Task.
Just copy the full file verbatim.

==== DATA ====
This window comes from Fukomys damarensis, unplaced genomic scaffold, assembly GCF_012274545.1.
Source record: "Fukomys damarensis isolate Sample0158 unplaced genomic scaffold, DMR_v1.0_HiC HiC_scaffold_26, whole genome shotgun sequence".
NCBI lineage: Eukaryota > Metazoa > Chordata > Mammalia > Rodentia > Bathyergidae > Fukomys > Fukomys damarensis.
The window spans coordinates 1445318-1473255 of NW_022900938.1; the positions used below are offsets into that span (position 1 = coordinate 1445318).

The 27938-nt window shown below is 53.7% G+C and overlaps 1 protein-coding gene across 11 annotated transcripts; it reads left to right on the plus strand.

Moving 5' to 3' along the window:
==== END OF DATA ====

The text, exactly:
This window comes from Fukomys damarensis, unplaced genomic scaffold, assembly GCF_012274545.1.
Source record: "Fukomys damarensis isolate Sample0158 unplaced genomic scaffold, DMR_v1.0_HiC HiC_scaffold_26, whole genome shotgun sequence".
NCBI lineage: Eukaryota > Metazoa > Chordata > Mammalia > Rodentia > Bathyergidae > Fukomys > Fukomys damarensis.
The window spans coordinates 1445318-1473255 of NW_022900938.1; the positions used below are offsets into that span (position 1 = coordinate 1445318).

The 27938-nt window shown below is 53.7% G+C and overlaps 1 protein-coding gene across 11 annotated transcripts; it reads left to right on the plus strand.

Moving 5' to 3' along the window: